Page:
Without the influx of new material, the neutron star's powerful magnetic fields are able to generate beams of radio waves that sweep across space as the star rotates, giving the pulsar its characteristic lighthouse-like appearance.

Most radio pulsars rotate a few tens of times each second and—if left to their own devices—will slow down over many thousands of years. If the neutron star begins life as an X-ray binary, however, the matter accumulating on its surface causes the neutron star to "spin up," increasing its rate of rotation until it spins hundreds of times each second. When this accretion process stops, the result is a millisecond pulsar.

During their observations, the researchers detected outbursts of X-ray pulsations that went on for approximately one month and then abruptly stopped. Within a few days, the radio pulses once again emerged. These wild swings indicated that the material from the accretion disk was falling onto the neutron star in fits and starts, rather than in a long and constant stream as astronomers theorized.

An earlier study of another system with the GBT detected the first evidence of an accretion disk around a neutron star, which helped establish the link between low-mass X-ray binaries and pulsars.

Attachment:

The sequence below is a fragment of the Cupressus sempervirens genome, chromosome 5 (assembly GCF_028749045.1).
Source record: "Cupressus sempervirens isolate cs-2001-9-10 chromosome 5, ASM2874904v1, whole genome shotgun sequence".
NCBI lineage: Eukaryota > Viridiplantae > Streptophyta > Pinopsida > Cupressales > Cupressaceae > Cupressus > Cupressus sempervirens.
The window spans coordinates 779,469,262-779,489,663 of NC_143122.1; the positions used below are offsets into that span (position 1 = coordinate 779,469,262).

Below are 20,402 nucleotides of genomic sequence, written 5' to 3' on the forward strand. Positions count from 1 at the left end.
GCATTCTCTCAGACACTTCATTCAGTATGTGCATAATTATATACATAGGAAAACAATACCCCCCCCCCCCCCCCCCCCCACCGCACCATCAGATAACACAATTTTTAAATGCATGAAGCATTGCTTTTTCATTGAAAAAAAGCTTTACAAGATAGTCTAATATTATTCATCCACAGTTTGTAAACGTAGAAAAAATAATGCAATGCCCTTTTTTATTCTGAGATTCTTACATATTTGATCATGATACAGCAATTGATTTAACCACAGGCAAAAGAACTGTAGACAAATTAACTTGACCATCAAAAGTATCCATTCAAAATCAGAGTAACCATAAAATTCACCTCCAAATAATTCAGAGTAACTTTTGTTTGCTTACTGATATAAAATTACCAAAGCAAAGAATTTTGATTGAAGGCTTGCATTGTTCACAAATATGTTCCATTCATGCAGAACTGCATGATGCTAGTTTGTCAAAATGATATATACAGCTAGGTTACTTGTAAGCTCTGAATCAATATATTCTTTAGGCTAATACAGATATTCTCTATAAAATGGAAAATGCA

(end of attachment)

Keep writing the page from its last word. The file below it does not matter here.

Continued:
The new data support this link but also show for the first time that the evolution process, which was thought to take perhaps millions of years, is actually more complex and can occur in episodic bursts that can last just a few days or weeks. "This not only demonstrates the evolutionary link between accretion and rotation-powered millisecond pulsars," said Ransom, "but also that some systems can swing between the two states on very short timescales."

The X-ray source was discovered by the International Gamma-Ray Astrophysics Laboratory (INTEGRAL) and follow-up X-ray observations were performed by the XMM-Newton, Swift, and Chandra satellites. Radio observations were made by the GBT, the Parkes radio telescope, the Australia Telescope Compact Array, and the Westerbork Synthesis Radio Telescope.